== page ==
Nova Scotia swallow numbers down between 60% and 98%
'We don't know the answers, there's not enough research being done,' says birder
A shocking decline in the number of swallows in Nova Scotia has scientists and bird watchers stumped.
Not long ago, several different species of swallows could been seen all around the province but now they are few and far between.
Blake Maybank has spent about 20 years watching the birds in the province.
"Swallows in particular, but among other species, I notice their population changes. And with swallows, all of their populations in Nova Scotia and across the Maritimes are in a steady, long-term decline," he said.
Maybank says one of the species, the purple martin, no longer breeds in Nova Scotia.
Four others, including barn swallows and tree swallows, have seen declines ranging from 60 to 98 per cent.
In 2013, dwindling numbers forced the province to add barn swallows to its list of protected species.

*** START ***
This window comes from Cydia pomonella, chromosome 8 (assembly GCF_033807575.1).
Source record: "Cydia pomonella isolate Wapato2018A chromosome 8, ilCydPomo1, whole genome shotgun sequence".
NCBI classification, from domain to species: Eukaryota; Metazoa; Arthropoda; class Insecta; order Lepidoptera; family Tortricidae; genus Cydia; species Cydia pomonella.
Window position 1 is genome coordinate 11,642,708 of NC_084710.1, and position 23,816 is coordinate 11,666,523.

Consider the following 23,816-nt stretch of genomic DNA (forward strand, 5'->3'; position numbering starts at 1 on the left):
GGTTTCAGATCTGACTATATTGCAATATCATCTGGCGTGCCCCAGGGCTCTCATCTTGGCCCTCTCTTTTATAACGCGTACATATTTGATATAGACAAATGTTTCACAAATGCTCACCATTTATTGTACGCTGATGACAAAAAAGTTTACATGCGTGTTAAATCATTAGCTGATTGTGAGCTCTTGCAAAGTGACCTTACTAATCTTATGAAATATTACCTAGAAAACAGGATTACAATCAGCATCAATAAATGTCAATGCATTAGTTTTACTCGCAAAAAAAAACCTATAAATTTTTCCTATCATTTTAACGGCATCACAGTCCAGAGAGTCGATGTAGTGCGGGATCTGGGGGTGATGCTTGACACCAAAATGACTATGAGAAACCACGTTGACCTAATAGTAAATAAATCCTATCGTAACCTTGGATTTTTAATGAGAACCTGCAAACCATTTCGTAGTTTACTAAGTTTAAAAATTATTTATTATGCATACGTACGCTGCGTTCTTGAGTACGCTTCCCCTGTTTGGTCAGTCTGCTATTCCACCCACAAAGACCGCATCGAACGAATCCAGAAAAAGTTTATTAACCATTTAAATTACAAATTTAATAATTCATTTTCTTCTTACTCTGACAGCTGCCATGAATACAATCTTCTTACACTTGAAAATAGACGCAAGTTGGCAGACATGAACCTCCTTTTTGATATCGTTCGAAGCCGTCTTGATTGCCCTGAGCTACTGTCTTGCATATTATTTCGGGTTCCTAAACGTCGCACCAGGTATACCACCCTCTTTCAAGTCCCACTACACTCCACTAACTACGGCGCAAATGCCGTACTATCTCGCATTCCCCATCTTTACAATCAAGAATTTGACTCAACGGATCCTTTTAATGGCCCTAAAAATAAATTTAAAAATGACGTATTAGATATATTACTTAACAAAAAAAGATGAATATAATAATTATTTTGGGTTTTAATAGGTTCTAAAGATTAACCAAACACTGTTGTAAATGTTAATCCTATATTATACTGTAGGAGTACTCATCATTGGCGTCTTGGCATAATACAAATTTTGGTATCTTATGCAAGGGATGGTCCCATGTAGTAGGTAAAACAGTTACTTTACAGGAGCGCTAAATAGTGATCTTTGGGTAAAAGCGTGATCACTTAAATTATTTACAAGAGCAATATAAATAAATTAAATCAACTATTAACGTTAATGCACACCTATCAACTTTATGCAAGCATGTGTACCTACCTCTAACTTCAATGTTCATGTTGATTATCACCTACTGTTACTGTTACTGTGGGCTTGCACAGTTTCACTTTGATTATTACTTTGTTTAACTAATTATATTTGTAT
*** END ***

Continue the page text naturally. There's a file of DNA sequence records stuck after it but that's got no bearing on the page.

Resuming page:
"It may be an impact of climate change in a way that we don't understand. It may be insecticides, pesticides — we don't know the answers, there's not enough research being done," he said.
"It's really quite scary."
But Tara Imlay, a Dalhousie PhD candidate studying the birds, thinks their scarcity might have to do with the insects they're eating.
"I'm curious to find out whether or not these populations have declined as swallows are also declining, or if maybe, when insects are most abundant is no longer synced-up with when the swallows are breeding," she said.
Imlay is now analyzing the abundance of insect, feather and blood samples she collected this summer, hoping soon they will have an answer as to why the swallow populations are dwindling.